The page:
Oscar-winning Italian director Paolo Sorrentino’s latest film, “Loro,” which depicts former Prime Minister Silvio Berlusconi’s so-called “bunga bunga” antics, has just been released as a two-part film in Italy. “Loro 1” bowed at No. 2, behind “Avengers: Infinity War,” while “Loro 2” will be released next Thursday. The project is being pared down to a single feature-length film for international distribution.
Sorrentino spoke to Variety about the hurdles he faced, his attempt to get to the real Berlusconi, and why it’s only fair that Cannes is a bus to which you can’t have a lifelong pass. (The interview has been edited for concision and clarity.)
Why did you decide to make a movie about Berlusconi and how big was the challenge?
It was not an easy movie to write. You don’t have the same creative freedom as in a totally fictional film. You’re limited by the fact that you have to contend with real characters. You can’t wound, offend, libel.
The idea for a film about Berlusconi came to me and grew during the years when Berlusconi was present among us. For many years, a large portion of Italians loved him while another substantial portion hated him. He sparked very strong, completely contrasting feelings. My ambition was to depict him and also some of the Italians who tried to follow his path and become connected to him any way they could.
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Can you explain the title, which translates as “Them”?
The title is exactly that. It’s not saying: “I’m different, and they are like that.” At some level, “Loro” could be all of us, even those who didn’t have the strength to propose something that was a real alternative to the rapid spread of a very strong personality, because it’s undeniable that Berlusconi has a very strong charisma.
You’ve said your tone was one of tenderness, driven by a desire to understand the man.
Yes. He’s always had this narrative about himself as someone driven by uncommon pride, by an iron will, by an indestructible determination. We’ve never understood whether behind this there were some pockets of pain, of failure, of melancholy. So I thought it would be more interesting to look at those feelings rather than do a political narrative, which is past deadline anyway.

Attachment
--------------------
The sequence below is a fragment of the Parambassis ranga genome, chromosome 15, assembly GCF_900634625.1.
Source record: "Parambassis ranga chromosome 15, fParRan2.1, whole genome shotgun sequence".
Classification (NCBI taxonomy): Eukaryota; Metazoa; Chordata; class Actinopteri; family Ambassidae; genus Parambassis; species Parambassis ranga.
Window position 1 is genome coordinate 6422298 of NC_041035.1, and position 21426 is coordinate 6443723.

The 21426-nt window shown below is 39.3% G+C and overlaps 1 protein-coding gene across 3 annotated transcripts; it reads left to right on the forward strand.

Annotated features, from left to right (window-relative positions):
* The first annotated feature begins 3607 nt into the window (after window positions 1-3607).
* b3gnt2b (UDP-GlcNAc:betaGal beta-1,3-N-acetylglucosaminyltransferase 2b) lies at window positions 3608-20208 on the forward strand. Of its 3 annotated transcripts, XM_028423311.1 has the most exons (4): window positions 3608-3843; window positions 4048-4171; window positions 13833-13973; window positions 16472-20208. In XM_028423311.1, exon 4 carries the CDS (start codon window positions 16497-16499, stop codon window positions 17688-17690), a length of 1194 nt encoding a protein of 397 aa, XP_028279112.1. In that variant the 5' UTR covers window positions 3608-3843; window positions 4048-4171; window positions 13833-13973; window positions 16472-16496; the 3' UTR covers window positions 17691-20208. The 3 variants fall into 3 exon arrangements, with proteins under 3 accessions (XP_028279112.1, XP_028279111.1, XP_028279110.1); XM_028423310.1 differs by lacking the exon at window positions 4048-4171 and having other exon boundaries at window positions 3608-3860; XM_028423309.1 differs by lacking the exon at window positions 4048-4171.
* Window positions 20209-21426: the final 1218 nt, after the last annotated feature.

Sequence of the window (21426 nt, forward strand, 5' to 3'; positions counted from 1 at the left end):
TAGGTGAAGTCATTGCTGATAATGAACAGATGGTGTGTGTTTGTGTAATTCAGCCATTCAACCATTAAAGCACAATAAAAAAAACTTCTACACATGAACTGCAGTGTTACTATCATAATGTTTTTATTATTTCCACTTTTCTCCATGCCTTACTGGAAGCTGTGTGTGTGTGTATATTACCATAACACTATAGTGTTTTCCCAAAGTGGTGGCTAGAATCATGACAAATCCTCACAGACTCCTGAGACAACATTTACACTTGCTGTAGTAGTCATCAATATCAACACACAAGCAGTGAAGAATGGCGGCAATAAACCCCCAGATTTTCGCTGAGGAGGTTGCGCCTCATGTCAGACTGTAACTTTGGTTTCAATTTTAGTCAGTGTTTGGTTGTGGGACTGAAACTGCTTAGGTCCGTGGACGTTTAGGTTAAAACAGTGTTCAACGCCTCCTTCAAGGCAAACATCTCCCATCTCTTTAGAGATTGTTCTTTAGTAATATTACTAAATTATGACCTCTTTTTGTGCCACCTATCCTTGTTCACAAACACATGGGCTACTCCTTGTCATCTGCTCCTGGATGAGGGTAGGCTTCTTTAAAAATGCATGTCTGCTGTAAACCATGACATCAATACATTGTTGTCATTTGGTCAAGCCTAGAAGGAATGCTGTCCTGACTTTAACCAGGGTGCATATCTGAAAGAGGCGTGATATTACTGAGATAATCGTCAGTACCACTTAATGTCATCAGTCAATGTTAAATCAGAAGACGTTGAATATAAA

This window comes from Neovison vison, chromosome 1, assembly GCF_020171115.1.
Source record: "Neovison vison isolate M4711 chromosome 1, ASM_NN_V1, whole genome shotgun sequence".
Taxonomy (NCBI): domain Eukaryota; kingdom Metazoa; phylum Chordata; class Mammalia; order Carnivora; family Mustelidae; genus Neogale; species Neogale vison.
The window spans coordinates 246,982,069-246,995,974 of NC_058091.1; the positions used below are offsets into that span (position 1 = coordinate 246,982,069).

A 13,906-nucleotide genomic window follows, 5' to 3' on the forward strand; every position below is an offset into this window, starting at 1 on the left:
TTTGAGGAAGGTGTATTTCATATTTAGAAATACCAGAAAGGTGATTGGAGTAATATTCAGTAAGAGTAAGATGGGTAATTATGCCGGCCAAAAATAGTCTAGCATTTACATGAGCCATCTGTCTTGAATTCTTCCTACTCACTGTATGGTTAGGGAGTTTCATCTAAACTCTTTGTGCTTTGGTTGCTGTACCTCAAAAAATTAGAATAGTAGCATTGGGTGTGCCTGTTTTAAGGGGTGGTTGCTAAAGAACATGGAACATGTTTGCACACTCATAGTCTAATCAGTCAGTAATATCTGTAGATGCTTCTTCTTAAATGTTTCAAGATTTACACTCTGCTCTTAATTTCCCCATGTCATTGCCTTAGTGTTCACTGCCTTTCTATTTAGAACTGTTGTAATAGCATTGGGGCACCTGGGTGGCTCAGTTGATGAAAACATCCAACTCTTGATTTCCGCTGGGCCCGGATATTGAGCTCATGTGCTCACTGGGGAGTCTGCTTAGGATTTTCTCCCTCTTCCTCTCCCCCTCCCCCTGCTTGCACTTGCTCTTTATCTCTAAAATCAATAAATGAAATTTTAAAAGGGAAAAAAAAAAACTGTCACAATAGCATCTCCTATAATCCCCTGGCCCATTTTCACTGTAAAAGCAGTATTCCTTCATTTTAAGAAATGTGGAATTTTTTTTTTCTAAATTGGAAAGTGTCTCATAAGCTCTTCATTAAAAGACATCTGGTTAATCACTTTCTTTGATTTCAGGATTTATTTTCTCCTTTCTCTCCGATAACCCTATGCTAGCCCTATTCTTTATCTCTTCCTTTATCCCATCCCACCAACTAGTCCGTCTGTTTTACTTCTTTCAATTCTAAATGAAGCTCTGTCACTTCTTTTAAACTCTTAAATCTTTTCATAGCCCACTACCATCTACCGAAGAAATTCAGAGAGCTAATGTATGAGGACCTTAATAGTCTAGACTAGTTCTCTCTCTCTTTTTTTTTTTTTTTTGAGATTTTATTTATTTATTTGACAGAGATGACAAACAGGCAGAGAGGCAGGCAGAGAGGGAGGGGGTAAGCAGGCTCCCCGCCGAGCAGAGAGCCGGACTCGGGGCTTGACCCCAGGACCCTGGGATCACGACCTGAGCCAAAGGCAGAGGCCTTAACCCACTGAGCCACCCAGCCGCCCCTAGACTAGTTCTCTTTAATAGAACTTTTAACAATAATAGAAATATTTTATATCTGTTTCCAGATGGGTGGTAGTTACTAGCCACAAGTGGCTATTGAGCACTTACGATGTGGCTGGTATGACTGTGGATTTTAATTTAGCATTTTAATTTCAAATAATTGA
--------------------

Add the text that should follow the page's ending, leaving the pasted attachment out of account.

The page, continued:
There are a lot of naked female bodies in the film, which of course reflects the bunga bunga period. But some Italian critics have said you harped on the titillating aspect a bit much, in a way that could be perceived as exploitation. What’s your response?
I don’t agree. It’s the representation of a certain specific period 10 years ago, a world that had a rather limited intellectual component and relied on bodies as a communication tool. That’s a fact that I didn’t make up. I just put it on screen.
What kind of contact have you had with Berlusconi?
We met once before I started shooting. He invited me for lunch and half-jokingly asked me if I wanted to use his villas [as locations] and I cordially declined the offer. The role-playing [game] in these cases dictates that you do not enter into relations with the person you are depicting; it would make things confusing for the audience.
Why is the movie in two parts in Italy?
From the outset I wrote a single film that was very long, and I also thought about the possibility of making two films. Then we decided to make it in two parts. But that doesn’t mean I’m not persevering in making a single version. Tomorrow I will be back in the editing room to finish the single version.
What happened with Cannes?
I had a one-picture version of the film that was very much in progress. It was probably not the perfect version you need to go to a festival. I think the answer is the one [Cannes artistic director Thierry] Fremaux gave, which is that [for him] the idea of a film that’s split into two parts and not ready to be seen as a single film made it in some way incomplete.
It’s obvious that everyone wants to go to Cannes. But even though as a director I’m a veteran, Cannes is not a bus that all you need to do is get a [long-term] pass to get on it every time. And that’s the way it should be.